When the alarm goes off at 6:15am on a Saturday and it is still cold and dark outside, I promise myself that one of these days I am going to close down the PC education project and enjoy two day weekends all year round. I have been working very hard on realising this goal and so when I was recently approached by another project to take in some learners I threw up my hands and protested adamantly “No, no!” We don’t have classes in winter. Besides, I’m trying to wind the whole thing down… Well, maybe just one small class of 10. But 10 max. OK?”
Yesterday we enrolled 60 new learners, aged between 12 and 60, into the program.
The PC Education project started just over 4 years ago when a group of colleagues and I decided that we wanted to give back more to the community than the occasional Christmas party at a childrens’ shelter. We had the whole ‘teach a man to fish’ thing in mind and, as a group, the best thing we could teach others was basic computer skills.
We started with a handful of learners, using our laptops on plastic furniture at a downtown women’s shelter. Four years later, after many happy ups and stressful downs, late nights preparing and printing training material, and early Saturday mornings, the project teaches a basic beginners course, MS Word and Excel levels 1 and 2, to up to 100 learners at a time. The courses are free and are taught in the training rooms at the company where I work. We have partnered with a company called NextGen Training Solutions who provide us with training material for the MS courses free of charge and at the end of each year we hold a little graduation ceremony to recognise the commitment and achievements of the learners – many of whom hardly have enough transport money to come to class each week.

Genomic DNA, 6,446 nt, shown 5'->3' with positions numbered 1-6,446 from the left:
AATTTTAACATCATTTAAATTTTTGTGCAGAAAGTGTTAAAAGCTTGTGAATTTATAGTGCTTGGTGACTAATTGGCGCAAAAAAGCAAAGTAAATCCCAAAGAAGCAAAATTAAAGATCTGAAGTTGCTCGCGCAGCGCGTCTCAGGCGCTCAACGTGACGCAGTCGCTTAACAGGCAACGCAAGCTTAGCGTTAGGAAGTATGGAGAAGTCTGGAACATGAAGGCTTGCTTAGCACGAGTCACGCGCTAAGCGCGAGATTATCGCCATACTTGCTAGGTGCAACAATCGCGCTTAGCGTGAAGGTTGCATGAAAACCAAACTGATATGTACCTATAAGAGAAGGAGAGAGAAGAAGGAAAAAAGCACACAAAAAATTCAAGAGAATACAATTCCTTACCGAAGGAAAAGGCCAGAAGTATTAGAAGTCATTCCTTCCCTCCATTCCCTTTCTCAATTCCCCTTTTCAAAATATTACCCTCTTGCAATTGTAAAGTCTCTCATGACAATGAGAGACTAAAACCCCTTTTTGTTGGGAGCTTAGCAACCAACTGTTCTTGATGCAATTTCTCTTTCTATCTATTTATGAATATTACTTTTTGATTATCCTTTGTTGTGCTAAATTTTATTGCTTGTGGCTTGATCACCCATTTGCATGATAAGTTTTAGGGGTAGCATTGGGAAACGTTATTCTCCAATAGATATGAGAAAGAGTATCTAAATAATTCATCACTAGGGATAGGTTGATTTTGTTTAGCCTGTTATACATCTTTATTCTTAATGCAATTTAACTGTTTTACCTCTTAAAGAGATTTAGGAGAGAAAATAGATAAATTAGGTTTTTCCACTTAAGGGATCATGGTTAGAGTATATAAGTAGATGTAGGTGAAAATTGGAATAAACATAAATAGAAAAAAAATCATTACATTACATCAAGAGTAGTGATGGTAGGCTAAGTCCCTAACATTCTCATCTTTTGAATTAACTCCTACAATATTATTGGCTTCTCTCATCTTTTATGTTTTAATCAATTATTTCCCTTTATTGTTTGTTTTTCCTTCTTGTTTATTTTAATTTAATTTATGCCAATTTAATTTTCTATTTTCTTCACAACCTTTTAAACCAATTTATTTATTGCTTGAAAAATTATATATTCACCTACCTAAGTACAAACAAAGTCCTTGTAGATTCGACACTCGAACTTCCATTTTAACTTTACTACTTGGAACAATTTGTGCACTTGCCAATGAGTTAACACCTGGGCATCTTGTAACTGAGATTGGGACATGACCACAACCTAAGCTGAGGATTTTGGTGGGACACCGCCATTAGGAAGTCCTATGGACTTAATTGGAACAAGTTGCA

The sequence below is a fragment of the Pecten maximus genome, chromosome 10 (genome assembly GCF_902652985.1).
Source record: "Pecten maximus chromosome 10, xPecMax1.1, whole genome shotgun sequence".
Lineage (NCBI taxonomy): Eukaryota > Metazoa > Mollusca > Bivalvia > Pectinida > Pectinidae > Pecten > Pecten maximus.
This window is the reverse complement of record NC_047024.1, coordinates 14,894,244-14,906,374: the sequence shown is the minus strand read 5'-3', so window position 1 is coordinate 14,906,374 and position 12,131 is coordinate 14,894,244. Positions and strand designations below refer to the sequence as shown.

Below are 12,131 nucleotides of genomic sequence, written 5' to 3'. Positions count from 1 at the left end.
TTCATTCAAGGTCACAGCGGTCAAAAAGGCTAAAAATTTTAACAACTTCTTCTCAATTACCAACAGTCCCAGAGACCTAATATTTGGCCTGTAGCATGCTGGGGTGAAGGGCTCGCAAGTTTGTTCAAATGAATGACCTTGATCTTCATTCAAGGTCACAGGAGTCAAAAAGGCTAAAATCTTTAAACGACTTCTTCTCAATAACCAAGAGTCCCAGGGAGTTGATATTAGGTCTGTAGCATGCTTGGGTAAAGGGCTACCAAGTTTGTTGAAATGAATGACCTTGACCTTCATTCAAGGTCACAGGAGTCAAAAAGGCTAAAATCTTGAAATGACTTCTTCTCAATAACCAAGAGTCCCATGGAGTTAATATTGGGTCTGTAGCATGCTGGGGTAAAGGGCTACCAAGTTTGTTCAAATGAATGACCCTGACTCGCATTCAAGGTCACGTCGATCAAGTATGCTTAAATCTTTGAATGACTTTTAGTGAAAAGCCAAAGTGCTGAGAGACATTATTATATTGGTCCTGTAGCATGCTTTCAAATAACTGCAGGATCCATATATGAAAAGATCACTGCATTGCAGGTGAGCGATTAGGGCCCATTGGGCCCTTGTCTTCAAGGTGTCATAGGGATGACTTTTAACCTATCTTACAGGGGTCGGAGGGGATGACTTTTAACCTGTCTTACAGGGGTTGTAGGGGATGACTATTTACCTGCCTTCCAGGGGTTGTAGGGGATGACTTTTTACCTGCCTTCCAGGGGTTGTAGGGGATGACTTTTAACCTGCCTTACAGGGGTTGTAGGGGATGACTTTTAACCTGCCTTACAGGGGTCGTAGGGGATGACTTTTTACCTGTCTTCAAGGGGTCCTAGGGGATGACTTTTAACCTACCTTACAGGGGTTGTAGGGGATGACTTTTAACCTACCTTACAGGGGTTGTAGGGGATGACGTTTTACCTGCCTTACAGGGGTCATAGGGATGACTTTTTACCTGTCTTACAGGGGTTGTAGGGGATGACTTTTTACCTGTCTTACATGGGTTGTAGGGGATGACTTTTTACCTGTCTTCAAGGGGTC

Some of you in first world countries you may be wondering why there is a need for such a project. Here in South Africa, unemployment is high and the majority of those who work only just scrape by on minimum wages. Unlike Western countries, most homes do not have PCs or laptops and neither do many schools, especially those in the poorer communities. Computer courses at a various institutions can cost anything between R800 and R3000 per subject.
I am the only one of the original group that is still involved in the project but since then many more volunteers from work have stuck up there hands and given up their Saturdays to come in and train our learners, for absolutely no financial gain. I have met some really incredible people who I would not normally have got to meet in a company that employees a few thousand people. They have added a tremendous amount of value to the project and because of their suggestions and expertise we are constantly able to keep improving our offerings.
I have also come across learners who have rewarded me greatly by their enthusiasm and commitment to learning. From young school leavers who are keen to improve themselves and their prospects of getting a decent job, to a handyman dad who just wanted to learn how to operate a PC so that his children will think he’s smart. And he is very smart indeed. He can now do things in Excel that I don’t even know how to pronounce. At the end of one term, one woman in her 50’s told me, with tears in her eyes, that she never would have believed that she would one day be able to use a computer and that now she could teach her grandchildren how to operate a PC.
And of course, none of this would be possible if it were not for the company that I work for. The project enjoys the support right from the very top of the organisation. All training rooms, equipment, internet access and refreshments are provided to us at no charge. Every time I have hit a hurdle and approached an individual or department for assistance, I always get a positive response and sometimes even a little more than I ask for.
So when I drive out of the building on a Saturday after teaching, with a big smile on my face, I know that no matter what I tell myself, this project isn’t closing down any time soon.